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USA: Police footage of Charlotte shooting fails to resolve questions

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By Euronews
USA: Police footage of Charlotte shooting fails to resolve questions

Police in Charlotte, North Carolina, have released video of the fatal shooting of an African American man after days of pressure from protesters.

But the bodycam and dashcam footage of their fatal encounter with Keith Lamont Scott, 43, fails to establish whether he had been holding a gun, as police say, or simply a book as his family have insisted.

“There is no definitive evidence in this video as to whether or not there is an object in his hand and, if there is, what that object is,” said the Scott family’s lawyer, Justin Bamberg.

In one of the police videos, a dashboard-mounted camera from a squad car showed Scott exiting his vehicle and then backing away from it. Police shout to him to drop a gun, but it is not clear that Scott is holding anything. Four shots then ring out and Scott drops to the ground.

A second video, taken with an officer’s body camera, fails to capture the shooting. It briefly shows Scott standing outside his vehicle before he is shot, but it is not clear whether he has something in his hand. The officer then moves and Scott is out of view until he is seen lying on the ground.

At least five people who appear to be police officers are seen in the bodycam video. Both videos show Scott moving at a measured pace with his hands at his sides.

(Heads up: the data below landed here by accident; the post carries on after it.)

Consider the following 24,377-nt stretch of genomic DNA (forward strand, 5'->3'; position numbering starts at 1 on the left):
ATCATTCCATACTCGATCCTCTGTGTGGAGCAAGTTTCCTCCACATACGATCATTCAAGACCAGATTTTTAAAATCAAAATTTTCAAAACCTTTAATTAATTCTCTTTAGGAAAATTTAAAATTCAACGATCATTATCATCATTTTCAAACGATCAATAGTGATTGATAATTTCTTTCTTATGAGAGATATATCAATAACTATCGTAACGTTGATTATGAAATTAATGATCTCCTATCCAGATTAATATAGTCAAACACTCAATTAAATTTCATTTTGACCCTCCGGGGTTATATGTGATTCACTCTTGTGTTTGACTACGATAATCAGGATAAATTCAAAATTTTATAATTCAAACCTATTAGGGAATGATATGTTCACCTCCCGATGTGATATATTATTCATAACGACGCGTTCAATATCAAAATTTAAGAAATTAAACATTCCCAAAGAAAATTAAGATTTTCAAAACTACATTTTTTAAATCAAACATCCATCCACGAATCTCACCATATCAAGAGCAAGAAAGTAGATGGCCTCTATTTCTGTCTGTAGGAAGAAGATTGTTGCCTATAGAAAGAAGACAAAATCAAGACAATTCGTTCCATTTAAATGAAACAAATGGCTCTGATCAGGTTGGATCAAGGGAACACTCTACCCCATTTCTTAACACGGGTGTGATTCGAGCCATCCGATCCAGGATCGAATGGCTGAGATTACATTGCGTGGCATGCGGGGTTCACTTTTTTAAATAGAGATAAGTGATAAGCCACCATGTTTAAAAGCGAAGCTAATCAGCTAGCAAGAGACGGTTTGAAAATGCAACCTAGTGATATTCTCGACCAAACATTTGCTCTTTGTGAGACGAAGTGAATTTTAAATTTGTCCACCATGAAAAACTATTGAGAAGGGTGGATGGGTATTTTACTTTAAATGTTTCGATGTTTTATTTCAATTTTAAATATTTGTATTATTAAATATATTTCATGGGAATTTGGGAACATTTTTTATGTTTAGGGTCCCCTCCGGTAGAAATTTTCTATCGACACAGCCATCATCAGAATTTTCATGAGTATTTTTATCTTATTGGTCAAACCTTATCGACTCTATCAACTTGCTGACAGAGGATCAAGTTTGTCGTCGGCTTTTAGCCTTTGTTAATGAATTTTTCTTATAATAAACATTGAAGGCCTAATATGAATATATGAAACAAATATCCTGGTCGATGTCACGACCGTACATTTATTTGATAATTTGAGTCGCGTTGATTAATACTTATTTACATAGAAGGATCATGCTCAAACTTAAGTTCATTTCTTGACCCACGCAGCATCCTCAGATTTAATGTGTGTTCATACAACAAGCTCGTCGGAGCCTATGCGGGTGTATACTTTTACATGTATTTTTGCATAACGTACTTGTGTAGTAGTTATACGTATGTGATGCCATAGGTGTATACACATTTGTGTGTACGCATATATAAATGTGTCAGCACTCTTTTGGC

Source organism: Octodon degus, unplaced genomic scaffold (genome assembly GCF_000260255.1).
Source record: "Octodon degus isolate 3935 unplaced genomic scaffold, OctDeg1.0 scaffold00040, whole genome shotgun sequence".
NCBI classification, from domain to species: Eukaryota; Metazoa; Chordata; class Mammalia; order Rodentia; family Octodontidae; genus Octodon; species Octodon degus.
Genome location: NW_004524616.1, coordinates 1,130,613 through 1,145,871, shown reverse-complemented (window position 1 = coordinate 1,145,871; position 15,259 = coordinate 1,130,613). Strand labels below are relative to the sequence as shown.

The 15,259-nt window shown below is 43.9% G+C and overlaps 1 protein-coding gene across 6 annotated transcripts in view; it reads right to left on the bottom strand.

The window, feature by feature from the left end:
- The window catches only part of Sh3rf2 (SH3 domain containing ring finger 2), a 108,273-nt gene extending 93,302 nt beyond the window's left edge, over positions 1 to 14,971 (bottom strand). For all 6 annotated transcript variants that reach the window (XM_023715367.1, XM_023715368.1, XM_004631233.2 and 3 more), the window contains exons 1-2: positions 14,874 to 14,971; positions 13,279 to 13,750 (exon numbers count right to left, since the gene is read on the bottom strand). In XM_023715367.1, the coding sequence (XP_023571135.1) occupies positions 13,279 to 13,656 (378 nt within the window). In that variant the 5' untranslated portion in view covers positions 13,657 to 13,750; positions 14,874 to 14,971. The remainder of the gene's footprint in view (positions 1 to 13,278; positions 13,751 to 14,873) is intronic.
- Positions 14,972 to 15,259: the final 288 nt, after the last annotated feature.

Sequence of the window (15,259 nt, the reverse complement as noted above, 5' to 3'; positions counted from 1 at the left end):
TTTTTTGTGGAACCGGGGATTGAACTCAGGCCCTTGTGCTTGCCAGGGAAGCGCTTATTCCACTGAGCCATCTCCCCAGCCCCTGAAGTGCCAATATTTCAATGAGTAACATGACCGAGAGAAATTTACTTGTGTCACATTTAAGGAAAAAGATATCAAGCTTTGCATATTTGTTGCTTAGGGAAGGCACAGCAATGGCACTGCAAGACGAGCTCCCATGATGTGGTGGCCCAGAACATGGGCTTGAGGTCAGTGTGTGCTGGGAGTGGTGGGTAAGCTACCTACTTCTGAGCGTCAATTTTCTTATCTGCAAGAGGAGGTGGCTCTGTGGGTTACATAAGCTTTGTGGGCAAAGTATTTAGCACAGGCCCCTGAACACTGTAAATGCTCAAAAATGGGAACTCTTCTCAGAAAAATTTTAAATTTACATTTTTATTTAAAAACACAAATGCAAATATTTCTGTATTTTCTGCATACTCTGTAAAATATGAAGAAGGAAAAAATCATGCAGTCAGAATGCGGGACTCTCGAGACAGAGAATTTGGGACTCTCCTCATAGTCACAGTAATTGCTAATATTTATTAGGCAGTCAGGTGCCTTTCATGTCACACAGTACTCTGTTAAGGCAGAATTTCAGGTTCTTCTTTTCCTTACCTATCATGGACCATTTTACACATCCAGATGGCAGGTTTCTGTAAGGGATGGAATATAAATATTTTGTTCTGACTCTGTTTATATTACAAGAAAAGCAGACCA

Charlotte-Mecklenburg Police Chief Kerr Putney acknowledged that the videos themselves were “insufficient” to prove that Scott held a gun but said other evidence completed the picture.

“There is no definitive visual evidence that he had a gun in his hand,” Putney said. “But what we do see is compelling evidence that, when you put all the pieces together, supports that.”

Police released photos of a marijuana cigarette, an ankle holster they said Scott was wearing, and a handgun, which they said was loaded and had Scott’s fingerprints and DNA.

But Scott’s family, which released its own video of the encounter on Friday, said the police footage showed the father of seven was not acting aggressively and that the police shooting made no sense, with no attempt to de-escalate the situation.

The family video, shot by Scott’s wife, was also inconclusive on the question of a gun.

The two-minute video recorded by Scott’s wife on a mobile phone showed the scene of the shooting, but not the shooting itself. In the video, Mrs. Scott can be heard telling officers that her husband has TBI, a traumatic brain injury.

“Don’t shoot him! He has no weapon” she cries as police yell at Scott, “Drop the gun!” Then shots sound.

Scott’s brother-in-law, Ray Dotch, has said: “He was an American citizen who deserved better.”

Saturday saw a fifth night of protests over Keith Lamont Scott’s killing, by an officer who is himself African American.

One sign read “Stop police brutality” and another showed a picture of a bloody handprint with the phrase #AMINEXT, a social media tag about the fear of becoming a victim of police violence.

Charlotte has become the latest flashpoint in ongoing tensions over US police shootings of black men, most of them unarmed.

For the first time in three nights, police enforced a curfew, saying they would arrest violators. A crowd gathered outside police headquarters dispersed without any violence shortly after midnight.